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Unsigned band gives away music and makes money

UK based band Cling has quickly realised that you can make money by giving away your music at

Their Debut CD Sonic Spells has only been on the site for one week and has already been downloaded over 200 times and generated over $200 for the band.

A spokesperson for the band said "this is quite amazing, to be able to give away your music and still make money. It has inspired us to make our debut CD available as a free download.

There are a few generations out there who have never really paid for music so this is a great way of making our music freely available with a financial reward for us through advertising revenue generated at TuneSquare however it is all about numbers and we have to get a lot of downloads to make it work."

TuneSquare is an ad-supported music download service, somewhere in between the world of P2P sites and paid services like iTunes and Rhapsody.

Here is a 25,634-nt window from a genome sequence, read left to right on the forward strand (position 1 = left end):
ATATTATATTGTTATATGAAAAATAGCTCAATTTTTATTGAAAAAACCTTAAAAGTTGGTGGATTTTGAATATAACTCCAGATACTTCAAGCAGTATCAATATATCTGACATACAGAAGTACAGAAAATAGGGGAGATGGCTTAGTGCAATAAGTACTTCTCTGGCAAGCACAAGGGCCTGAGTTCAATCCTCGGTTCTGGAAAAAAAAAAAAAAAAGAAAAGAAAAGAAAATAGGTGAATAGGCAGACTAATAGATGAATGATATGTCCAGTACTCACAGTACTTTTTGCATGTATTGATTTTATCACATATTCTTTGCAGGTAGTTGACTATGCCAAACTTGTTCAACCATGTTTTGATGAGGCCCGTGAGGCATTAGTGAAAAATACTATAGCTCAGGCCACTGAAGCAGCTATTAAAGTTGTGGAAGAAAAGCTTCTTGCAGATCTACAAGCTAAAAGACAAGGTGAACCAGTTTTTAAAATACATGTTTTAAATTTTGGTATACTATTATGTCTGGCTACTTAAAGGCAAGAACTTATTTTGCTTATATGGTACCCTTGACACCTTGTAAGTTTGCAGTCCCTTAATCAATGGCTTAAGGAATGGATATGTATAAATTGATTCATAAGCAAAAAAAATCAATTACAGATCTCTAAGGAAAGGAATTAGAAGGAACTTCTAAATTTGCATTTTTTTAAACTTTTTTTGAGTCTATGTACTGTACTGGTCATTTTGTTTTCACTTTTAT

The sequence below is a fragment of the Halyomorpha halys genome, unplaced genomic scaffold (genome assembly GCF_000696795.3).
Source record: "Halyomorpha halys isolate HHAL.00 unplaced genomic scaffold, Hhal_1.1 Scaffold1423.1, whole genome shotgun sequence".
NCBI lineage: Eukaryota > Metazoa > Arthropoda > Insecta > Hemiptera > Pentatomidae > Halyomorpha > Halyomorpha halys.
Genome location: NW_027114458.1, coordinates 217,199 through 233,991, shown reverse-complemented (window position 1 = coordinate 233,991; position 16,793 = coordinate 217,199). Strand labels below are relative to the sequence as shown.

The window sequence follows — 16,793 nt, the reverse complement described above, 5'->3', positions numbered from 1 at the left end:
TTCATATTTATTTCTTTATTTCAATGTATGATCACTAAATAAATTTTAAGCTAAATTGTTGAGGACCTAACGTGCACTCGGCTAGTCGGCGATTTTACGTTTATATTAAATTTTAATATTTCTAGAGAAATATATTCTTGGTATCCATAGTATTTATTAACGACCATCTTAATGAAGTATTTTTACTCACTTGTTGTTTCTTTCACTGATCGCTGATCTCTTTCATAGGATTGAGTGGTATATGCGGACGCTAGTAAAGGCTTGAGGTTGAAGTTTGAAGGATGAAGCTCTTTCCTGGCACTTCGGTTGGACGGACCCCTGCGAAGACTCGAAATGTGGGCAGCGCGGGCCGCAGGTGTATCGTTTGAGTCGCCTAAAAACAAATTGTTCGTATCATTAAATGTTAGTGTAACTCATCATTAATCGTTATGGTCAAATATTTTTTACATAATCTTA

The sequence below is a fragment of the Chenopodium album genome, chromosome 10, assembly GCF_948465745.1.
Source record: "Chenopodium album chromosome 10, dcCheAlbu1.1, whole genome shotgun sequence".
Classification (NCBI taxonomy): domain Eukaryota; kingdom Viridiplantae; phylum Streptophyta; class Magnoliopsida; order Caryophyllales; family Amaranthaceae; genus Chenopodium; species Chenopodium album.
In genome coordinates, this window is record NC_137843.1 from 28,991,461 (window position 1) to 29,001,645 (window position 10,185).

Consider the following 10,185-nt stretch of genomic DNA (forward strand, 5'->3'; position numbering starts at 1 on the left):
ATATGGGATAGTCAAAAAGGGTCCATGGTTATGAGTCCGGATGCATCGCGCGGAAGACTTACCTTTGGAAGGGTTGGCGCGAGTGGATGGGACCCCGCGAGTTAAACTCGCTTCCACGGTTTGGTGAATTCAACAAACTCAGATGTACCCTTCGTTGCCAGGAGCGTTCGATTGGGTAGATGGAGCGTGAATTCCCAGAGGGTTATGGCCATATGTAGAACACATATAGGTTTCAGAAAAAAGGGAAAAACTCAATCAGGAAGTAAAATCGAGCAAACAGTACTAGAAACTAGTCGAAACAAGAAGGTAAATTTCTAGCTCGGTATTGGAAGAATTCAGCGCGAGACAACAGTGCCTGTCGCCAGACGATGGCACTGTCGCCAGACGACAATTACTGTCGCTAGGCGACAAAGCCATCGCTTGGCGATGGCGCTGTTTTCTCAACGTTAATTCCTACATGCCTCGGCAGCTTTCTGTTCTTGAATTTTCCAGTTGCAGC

You visit TuneSquare, browse for songs by category or use the search bar, and begin listening to music. While you listen, a video ad will play. If you like what you hear, you can download the track for free. That's all there is to it.

Cling have a large fan-base and are still in the process of letting everyone know about the exciting new way to get their music free. Susi Lavender from Cling said, "If this way of distributing our music works then we will make all of our tracks (past and future) available as free downloads via TuneSquare."

Désiré Athow

Désiré has been musing and writing about technology during a career spanning four decades. He dabbled in website building and web hosting when DHTML and frames were en vogue and started writing about the impact of technology on society just before the start of the Y2K hysteria at the turn of the last millennium. Following an eight-year stint at where he discovered the joys of global tech-fests, Désiré now heads up TechRadar Pro. Previously he was a freelance technology journalist at Incisive Media, Breakthrough Publishing and Vnunet, and Business Magazine. He also launched and hosted the first Tech Radio Show on Radio Plus.